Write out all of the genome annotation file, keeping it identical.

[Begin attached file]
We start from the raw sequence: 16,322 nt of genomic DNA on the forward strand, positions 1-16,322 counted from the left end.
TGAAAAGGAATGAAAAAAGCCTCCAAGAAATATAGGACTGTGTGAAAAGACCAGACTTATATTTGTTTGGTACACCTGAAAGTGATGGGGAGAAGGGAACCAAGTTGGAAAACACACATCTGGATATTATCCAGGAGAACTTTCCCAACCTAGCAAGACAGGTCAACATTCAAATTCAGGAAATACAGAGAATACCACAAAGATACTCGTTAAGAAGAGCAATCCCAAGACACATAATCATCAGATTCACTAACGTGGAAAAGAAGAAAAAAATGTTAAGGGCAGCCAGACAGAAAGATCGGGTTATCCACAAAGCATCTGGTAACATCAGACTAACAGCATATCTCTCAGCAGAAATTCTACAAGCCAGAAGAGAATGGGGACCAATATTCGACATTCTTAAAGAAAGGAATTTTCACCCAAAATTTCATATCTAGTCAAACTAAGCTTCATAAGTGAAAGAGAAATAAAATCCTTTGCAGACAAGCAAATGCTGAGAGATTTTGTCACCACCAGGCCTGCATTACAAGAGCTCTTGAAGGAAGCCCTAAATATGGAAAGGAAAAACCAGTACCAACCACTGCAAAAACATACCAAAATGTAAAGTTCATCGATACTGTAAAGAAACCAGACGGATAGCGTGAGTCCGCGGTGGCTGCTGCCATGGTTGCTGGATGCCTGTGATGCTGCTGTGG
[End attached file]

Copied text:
We start from the raw sequence: 16,322 nt of genomic DNA on the forward strand, positions 1-16,322 counted from the left end.
TGAAAAGGAATGAAAAAAGCCTCCAAGAAATATAGGACTGTGTGAAAAGACCAGACTTATATTTGTTTGGTACACCTGAAAGTGATGGGGAGAAGGGAACCAAGTTGGAAAACACACATCTGGATATTATCCAGGAGAACTTTCCCAACCTAGCAAGACAGGTCAACATTCAAATTCAGGAAATACAGAGAATACCACAAAGATACTCGTTAAGAAGAGCAATCCCAAGACACATAATCATCAGATTCACTAACGTGGAAAAGAAGAAAAAAATGTTAAGGGCAGCCAGACAGAAAGATCGGGTTATCCACAAAGCATCTGGTAACATCAGACTAACAGCATATCTCTCAGCAGAAATTCTACAAGCCAGAAGAGAATGGGGACCAATATTCGACATTCTTAAAGAAAGGAATTTTCACCCAAAATTTCATATCTAGTCAAACTAAGCTTCATAAGTGAAAGAGAAATAAAATCCTTTGCAGACAAGCAAATGCTGAGAGATTTTGTCACCACCAGGCCTGCATTACAAGAGCTCTTGAAGGAAGCCCTAAATATGGAAAGGAAAAACCAGTACCAACCACTGCAAAAACATACCAAAATGTAAAGTTCATCGATACTGTAAAGAAACCAGACGGATAGCGTGAGTCCGCGGTGGCTGCTGCCATGGTTGCTGGATGCCTGTGATGCTGCTGTGG